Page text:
Gamification may be the best way to maximise revenue and grow the userbase of your app. It’s a well-known technique these days, the darling of UX developers everywhere, and a fundamental part of design. Once a niche, it has become the standard – integrated from the very conception of an app idea.

The idea is to tap into human psychology and, being frank, to abuse the flaws in its structure. Experiments such as the infamous “Skinner’s Box” or “Pavlov’s Dogs”, which explored the use of rewards in order to condition animals to enact certain behaviours, were the starting point – but the concept of reinforcement and conditioning rapidly expanded from academic study to real-world application.

Dopamine is a hell of a drug. Gamification relies on integrating repetitive behaviours into an app that trigger reward patterns in the brain, releasing dopamine and tapping into the human desire for reward, self-expression, achievement, competition, and status. This is achieved by including gaming-type aspects into design – such as point systems, achievements represented by visual symbols, leaderboards, narratives, and avatars representing the user. Listing the techniques brings to mind countless examples of their usage – from traditional gaming, such as ranked systems in video games or the reward stimulus of slot machines, to apps such as Tinder or social media sites like Facebook.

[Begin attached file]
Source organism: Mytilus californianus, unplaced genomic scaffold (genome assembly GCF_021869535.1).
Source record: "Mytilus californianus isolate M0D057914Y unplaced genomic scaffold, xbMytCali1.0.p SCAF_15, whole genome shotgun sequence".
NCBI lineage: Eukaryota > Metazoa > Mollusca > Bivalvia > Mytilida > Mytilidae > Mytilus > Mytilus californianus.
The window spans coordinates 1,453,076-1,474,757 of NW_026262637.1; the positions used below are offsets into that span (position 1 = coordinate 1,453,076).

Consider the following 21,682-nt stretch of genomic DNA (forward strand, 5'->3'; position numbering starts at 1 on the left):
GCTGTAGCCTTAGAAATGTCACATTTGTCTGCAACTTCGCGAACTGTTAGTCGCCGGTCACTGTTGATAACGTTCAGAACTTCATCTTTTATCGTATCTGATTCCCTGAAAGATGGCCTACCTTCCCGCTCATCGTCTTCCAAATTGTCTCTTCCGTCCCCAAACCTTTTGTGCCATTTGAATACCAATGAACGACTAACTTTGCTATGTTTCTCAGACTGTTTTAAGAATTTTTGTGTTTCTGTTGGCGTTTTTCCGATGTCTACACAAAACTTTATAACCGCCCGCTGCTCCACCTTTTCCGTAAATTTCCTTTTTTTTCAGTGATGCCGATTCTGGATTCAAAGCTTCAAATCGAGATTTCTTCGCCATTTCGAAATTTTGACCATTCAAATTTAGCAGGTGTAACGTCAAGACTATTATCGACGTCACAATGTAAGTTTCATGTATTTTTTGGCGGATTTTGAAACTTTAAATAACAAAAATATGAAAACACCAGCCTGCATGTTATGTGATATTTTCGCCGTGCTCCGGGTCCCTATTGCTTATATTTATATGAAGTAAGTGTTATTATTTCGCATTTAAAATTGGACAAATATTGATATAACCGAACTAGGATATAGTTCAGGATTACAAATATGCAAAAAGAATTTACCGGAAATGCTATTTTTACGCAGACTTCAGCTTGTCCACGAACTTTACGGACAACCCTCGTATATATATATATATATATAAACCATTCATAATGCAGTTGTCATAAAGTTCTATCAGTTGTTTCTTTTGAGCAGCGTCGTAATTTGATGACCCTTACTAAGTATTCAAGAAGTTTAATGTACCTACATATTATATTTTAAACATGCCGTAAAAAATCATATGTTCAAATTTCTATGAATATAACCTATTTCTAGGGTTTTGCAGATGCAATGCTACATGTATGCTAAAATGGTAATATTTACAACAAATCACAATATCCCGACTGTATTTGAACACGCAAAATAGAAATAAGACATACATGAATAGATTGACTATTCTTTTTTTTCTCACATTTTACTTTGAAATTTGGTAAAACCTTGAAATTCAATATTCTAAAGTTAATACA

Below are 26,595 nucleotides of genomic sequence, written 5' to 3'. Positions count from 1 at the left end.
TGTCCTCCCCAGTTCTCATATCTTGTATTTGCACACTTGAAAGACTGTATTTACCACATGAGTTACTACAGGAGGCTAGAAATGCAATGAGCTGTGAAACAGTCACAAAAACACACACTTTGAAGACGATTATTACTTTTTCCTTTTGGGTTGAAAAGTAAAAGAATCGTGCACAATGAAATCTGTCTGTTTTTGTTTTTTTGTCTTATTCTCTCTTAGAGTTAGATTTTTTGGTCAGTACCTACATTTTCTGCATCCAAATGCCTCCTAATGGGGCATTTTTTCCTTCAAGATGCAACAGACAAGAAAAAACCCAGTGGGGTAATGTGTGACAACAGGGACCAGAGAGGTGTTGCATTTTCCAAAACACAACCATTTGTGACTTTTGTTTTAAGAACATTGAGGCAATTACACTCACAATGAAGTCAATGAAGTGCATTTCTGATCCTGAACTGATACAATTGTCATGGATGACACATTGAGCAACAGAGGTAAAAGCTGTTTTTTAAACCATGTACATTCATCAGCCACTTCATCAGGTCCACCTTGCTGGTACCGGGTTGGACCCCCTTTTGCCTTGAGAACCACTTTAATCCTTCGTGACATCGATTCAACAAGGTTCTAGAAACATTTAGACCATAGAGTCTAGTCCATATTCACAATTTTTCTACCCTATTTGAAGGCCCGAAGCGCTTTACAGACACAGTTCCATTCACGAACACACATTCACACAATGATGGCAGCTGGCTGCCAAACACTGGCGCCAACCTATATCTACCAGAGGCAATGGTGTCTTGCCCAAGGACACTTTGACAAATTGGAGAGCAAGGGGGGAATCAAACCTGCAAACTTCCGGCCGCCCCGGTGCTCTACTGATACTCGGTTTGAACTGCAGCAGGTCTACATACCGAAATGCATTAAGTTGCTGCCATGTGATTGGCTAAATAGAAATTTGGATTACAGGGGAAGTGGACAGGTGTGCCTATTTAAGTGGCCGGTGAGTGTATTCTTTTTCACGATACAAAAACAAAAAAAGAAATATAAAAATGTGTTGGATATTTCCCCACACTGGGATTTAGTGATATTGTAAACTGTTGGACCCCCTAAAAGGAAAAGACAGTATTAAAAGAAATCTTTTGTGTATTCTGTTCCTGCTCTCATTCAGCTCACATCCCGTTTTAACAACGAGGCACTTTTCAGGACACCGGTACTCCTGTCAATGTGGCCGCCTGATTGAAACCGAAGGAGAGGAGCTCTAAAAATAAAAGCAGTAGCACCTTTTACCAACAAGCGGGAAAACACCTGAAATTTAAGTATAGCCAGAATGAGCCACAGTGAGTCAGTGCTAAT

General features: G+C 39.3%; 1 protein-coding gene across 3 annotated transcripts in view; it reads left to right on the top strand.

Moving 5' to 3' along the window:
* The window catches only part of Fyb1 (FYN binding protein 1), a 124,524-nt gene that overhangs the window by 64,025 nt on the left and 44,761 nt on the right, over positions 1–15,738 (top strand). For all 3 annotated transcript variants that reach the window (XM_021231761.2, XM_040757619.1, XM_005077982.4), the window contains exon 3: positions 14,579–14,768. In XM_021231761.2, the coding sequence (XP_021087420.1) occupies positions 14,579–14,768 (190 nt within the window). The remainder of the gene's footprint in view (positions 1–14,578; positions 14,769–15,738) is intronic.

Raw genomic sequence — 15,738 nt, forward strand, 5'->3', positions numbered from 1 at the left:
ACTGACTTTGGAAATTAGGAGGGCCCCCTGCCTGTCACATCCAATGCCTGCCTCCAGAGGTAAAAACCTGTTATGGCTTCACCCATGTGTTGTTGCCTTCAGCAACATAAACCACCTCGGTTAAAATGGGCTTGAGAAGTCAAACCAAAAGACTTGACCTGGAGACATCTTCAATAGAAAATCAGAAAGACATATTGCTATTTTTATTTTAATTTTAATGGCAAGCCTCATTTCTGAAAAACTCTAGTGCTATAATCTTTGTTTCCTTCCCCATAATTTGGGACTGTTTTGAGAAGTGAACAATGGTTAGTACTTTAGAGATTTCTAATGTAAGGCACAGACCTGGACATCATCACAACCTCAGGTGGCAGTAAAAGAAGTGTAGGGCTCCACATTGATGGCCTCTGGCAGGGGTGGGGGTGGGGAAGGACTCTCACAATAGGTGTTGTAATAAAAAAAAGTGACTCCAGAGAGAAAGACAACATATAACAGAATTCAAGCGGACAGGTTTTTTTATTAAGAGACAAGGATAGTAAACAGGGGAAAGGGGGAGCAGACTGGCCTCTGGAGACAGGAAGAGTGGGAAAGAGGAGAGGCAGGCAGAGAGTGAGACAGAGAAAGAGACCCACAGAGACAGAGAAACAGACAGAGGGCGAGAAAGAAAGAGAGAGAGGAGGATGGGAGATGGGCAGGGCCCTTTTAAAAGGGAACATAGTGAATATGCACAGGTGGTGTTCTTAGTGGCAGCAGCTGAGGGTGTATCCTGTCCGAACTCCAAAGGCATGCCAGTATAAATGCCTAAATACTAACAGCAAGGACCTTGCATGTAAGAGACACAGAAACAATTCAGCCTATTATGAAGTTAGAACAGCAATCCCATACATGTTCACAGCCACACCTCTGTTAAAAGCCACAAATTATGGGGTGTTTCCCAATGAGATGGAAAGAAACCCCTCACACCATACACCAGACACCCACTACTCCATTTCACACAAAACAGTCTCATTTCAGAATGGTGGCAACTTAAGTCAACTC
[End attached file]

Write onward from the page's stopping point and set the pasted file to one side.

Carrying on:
Tinder is perhaps the best case study. The mechanics of using the app inherently prioritise proactive but repetitive motions – swiping left and right. The same functionality could be achieved with a simple button-press, but the action of swiping is more actively engaging as a mechanic of operation. There’s the additional benefit of the rapidity of the action – instantly offering gratification and lulling users into the idle repetition of swiping over and over, seeking the next kick of dopamine.

Then there is the reward loop – the satisfaction of receiving a match, accompanied by a flash of bright graphics and sound. The use of visual stimulus to push a sense of achievement onto players is longstanding, with slot machines’ tinny music and flashing lights being the easiest example to-hand. MMORPGs like World of Warcraft also tapped into this early – levelling up was accompanied by a flash of golden light. This doesn’t even touch on extra features such as “super likes” or “boosts” – mechanics that have deliberately limited availability, instilling in them rarity and a sense of status to receiving them.

The stroke of genius in Tinder’s design, however, is that it allows users to define their own ‘win condition’. While a traditional game has clear goals – such as levelling up – Tinder broadens its appeal by allowing for more dynamic interactions. Users are able to seek different conditions to tap their emotional reward centre, depending on their preferences. Some seek reward in the number of matches they receive, never actually holding a conversation or going on a date; others by how many dates or hook-ups they can secure; others by engaging in meaningful conversations; and still more by finding love.

These design aspects – among many others – have catapulted Tinder ahead of other dating apps. Including them in your app design may well do the same for you.